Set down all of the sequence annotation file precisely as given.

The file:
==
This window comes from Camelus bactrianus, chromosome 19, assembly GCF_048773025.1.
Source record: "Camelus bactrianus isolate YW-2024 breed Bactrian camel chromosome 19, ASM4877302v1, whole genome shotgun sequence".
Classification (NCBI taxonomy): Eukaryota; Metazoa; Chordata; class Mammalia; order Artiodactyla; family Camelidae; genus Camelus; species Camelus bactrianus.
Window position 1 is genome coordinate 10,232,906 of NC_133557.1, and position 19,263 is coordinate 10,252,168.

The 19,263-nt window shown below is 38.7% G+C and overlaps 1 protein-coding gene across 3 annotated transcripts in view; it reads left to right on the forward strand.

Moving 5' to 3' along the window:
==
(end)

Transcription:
This window comes from Camelus bactrianus, chromosome 19, assembly GCF_048773025.1.
Source record: "Camelus bactrianus isolate YW-2024 breed Bactrian camel chromosome 19, ASM4877302v1, whole genome shotgun sequence".
Classification (NCBI taxonomy): Eukaryota; Metazoa; Chordata; class Mammalia; order Artiodactyla; family Camelidae; genus Camelus; species Camelus bactrianus.
Window position 1 is genome coordinate 10,232,906 of NC_133557.1, and position 19,263 is coordinate 10,252,168.

The 19,263-nt window shown below is 38.7% G+C and overlaps 1 protein-coding gene across 3 annotated transcripts in view; it reads left to right on the forward strand.

Moving 5' to 3' along the window: